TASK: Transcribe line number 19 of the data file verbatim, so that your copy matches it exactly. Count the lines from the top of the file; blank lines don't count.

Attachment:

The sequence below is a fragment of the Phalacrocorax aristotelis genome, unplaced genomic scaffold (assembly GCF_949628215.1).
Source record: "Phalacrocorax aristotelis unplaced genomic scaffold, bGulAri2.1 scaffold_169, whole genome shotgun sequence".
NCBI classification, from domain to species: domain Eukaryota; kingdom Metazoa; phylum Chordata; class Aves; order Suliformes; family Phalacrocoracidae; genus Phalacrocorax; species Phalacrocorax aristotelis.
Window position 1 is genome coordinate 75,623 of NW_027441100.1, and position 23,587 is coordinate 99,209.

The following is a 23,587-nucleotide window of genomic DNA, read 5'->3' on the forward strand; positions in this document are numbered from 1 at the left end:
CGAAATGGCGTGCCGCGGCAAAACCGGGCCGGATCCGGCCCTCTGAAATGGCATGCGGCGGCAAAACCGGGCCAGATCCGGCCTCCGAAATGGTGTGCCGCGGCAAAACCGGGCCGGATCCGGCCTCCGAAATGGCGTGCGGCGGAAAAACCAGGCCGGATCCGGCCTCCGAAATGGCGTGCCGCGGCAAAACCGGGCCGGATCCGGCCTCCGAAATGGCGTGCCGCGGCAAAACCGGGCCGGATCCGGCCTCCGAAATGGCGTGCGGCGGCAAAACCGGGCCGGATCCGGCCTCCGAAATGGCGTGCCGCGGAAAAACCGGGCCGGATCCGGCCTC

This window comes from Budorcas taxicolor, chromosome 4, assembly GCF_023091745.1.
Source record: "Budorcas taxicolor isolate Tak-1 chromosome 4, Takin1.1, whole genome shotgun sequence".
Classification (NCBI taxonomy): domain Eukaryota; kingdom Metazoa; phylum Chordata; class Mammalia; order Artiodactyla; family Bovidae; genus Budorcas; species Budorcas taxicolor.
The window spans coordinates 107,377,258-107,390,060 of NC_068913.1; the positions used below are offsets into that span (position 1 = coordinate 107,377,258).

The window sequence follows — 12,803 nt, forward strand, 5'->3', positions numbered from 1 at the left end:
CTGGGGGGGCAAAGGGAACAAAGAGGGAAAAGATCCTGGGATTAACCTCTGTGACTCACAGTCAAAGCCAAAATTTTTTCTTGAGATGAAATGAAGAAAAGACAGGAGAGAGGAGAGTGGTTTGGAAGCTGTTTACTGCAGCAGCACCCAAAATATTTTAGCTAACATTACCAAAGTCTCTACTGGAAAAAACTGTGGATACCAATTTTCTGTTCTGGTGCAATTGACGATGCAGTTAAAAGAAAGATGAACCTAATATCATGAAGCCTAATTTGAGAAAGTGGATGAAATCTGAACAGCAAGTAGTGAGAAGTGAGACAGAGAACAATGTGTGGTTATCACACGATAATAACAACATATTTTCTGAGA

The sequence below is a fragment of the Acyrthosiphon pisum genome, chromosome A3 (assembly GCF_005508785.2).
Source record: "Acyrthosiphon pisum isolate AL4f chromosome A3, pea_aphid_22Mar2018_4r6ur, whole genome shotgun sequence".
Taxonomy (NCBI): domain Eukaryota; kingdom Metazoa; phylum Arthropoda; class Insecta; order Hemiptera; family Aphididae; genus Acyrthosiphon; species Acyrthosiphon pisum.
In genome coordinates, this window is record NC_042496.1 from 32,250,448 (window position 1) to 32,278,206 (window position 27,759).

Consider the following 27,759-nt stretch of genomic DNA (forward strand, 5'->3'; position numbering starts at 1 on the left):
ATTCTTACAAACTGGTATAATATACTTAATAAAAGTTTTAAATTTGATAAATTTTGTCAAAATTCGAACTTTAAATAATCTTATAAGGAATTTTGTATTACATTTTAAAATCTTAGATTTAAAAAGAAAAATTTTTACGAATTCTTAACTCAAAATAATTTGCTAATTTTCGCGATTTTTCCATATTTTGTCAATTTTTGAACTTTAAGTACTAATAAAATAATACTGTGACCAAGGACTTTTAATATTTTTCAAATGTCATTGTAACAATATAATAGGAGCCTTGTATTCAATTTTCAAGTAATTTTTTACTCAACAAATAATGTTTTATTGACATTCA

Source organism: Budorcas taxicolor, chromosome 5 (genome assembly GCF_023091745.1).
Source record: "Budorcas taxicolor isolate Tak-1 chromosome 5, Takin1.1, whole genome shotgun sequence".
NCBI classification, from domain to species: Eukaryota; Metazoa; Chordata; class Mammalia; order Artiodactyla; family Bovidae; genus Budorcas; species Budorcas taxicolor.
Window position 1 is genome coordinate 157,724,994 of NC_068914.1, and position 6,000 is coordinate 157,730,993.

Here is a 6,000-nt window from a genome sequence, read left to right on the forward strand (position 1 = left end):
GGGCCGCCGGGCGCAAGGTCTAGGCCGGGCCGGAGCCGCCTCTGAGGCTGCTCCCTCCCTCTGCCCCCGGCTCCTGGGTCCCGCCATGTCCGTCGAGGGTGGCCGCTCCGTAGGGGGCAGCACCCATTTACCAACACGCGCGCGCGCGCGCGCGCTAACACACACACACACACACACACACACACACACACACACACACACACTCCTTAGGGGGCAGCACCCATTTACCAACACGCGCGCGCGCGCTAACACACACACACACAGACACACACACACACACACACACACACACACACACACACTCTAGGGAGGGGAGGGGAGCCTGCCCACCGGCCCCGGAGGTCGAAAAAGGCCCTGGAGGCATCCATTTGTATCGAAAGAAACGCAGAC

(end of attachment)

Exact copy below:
Source organism: Budorcas taxicolor, chromosome 5 (genome assembly GCF_023091745.1).